Correction or clarification on last post - step three. The bar folder is used to bend the angle-to-be along a bend line drawn on the pattern. With angles of various dimensions on a single girder, it is too hard to gauge the location of the bends unless I do it this inelegant way.

The above is the reason for the paper laminated on the brass. I am going to order a new set of vee dies from Power Brake Dies - one of the model train guys used to work ther , so they may not laugh too hard at my request. I will send a piece of paper laminated brass to them for testing. I think a 90* female vee 1/4" across (their smallest stock size) and a male 89* vee die is what I will order. The finish, other than bend radius, on the angles is not that important - the current dies work ok for that. Will have to experiment with how much force to use to keep from shearing the angle into two pieces.

This whole press thing is really an art! I tried to read up on these things, but there is no substitute for help from someone with experience! Thanks again! A.T.

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Doug_C
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Re: Coining 0.010" half-hard brass with 8-ton press br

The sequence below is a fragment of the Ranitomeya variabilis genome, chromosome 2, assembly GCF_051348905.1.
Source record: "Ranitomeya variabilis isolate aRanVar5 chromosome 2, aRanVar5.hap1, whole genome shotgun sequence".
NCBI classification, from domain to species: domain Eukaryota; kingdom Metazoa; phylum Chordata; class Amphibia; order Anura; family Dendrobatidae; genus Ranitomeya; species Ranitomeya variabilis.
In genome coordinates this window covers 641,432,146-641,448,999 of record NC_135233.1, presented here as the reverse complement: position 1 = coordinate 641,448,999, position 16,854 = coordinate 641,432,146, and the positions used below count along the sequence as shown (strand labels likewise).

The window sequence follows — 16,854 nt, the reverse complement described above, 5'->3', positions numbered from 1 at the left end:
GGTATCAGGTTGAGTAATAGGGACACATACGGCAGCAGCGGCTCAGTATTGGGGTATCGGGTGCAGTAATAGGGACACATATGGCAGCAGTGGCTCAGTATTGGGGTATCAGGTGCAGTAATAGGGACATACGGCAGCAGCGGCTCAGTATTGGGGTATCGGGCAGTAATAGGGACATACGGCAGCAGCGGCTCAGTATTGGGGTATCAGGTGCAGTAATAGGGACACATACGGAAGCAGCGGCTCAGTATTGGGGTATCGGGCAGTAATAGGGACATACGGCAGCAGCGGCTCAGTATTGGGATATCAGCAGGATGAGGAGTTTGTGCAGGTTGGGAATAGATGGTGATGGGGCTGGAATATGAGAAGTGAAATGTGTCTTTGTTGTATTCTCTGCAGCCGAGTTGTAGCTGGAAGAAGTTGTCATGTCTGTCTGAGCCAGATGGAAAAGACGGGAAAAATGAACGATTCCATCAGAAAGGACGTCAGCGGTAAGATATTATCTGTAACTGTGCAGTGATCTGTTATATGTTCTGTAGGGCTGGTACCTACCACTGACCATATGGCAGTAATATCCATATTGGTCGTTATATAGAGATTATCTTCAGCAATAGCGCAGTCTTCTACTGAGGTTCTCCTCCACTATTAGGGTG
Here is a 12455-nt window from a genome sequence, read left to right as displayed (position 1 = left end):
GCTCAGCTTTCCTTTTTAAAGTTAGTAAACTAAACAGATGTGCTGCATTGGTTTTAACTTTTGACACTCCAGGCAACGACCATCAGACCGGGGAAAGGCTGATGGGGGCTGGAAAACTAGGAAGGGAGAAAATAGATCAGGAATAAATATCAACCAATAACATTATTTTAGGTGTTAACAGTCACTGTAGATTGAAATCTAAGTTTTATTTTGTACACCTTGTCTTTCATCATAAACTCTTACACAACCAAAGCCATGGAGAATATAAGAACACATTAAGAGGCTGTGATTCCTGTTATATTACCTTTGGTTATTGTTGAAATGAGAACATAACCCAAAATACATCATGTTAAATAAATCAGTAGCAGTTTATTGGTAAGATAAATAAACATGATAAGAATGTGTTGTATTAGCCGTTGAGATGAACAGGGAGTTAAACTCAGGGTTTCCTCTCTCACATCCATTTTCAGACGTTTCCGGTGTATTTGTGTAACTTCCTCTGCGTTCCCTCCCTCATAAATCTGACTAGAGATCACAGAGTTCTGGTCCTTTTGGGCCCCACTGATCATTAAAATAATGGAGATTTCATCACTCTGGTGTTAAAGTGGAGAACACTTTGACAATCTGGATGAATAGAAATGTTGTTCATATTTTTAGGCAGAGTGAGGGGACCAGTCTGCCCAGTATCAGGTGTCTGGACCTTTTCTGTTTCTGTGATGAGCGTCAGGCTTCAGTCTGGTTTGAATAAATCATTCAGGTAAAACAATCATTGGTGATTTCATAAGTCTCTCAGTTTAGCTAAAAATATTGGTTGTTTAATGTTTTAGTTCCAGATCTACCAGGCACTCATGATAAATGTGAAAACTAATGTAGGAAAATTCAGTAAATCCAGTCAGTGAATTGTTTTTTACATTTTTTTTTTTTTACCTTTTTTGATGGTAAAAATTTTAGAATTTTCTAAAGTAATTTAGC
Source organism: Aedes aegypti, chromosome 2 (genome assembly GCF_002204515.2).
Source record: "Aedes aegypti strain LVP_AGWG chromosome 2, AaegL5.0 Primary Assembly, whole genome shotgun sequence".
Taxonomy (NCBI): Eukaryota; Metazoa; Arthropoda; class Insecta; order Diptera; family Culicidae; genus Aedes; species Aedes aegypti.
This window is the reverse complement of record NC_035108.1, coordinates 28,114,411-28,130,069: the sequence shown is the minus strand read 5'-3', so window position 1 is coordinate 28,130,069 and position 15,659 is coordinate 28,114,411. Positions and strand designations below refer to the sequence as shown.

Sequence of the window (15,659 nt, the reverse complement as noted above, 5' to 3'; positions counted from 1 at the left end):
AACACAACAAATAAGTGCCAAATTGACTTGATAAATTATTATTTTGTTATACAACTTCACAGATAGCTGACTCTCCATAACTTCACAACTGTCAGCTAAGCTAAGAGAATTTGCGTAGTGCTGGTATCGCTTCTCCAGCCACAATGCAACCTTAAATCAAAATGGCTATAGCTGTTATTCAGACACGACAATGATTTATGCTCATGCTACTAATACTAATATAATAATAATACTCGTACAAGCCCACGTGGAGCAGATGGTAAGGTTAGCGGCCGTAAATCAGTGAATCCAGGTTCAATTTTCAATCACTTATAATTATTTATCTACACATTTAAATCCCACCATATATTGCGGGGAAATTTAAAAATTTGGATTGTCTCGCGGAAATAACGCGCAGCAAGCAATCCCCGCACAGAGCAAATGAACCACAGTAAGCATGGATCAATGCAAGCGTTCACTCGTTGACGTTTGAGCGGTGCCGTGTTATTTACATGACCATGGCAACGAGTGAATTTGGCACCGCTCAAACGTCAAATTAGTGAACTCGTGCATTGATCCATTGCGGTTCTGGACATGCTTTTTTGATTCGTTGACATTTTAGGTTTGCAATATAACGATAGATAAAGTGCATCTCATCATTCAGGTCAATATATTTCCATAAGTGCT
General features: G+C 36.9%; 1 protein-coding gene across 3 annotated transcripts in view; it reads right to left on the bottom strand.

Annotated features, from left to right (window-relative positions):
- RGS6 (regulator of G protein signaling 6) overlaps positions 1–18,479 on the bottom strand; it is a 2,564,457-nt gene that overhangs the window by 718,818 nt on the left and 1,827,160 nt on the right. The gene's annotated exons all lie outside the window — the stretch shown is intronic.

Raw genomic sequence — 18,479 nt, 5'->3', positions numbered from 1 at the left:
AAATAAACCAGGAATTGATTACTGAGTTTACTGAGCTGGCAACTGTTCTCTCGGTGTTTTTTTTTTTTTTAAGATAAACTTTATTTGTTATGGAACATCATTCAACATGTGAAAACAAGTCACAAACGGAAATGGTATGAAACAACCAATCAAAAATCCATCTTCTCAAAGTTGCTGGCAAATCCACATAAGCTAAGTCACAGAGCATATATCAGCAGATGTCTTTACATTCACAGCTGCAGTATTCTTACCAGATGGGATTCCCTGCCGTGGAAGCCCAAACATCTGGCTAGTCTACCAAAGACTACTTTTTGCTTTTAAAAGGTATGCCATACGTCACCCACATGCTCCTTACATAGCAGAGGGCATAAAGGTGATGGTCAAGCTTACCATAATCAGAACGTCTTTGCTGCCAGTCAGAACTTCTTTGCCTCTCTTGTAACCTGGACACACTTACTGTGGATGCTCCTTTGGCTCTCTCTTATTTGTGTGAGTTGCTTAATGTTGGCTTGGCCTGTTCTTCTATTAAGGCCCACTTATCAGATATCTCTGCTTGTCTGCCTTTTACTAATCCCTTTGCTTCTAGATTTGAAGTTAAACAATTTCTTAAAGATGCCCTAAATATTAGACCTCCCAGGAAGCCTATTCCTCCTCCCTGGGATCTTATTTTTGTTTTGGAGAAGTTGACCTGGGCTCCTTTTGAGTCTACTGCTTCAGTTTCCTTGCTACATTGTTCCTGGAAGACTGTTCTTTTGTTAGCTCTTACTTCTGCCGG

Post by Doug_C » Thu Aug 19, 2004 5:39 pm

Hello AT,

The amount of material under compression using the 89* die will not be the full .080 cross section. The capacity of your machine is 16,000 lbs total. If the pressure can be focused on the bend area, it may coin it. Whether it will form the material into a tighter outside corner without severe distortion is subjective to trial. My concerns in a positive outcome was speculative without direct experience with the combination of press and materials. It just does not seem realistic to get the material to act in that manner(sharp outer radius) knowing that the inside bend is under compression and the outside is under tension as it is formed. Even though the material you have chosen has an elongation of around 20%.

I took a guess at the 15kpsi compression strength as a point of reference for 260 half hard brass. I could not find the actual figure. 15kpsi is what A36 mild steel plate can handle before sinking into its surface.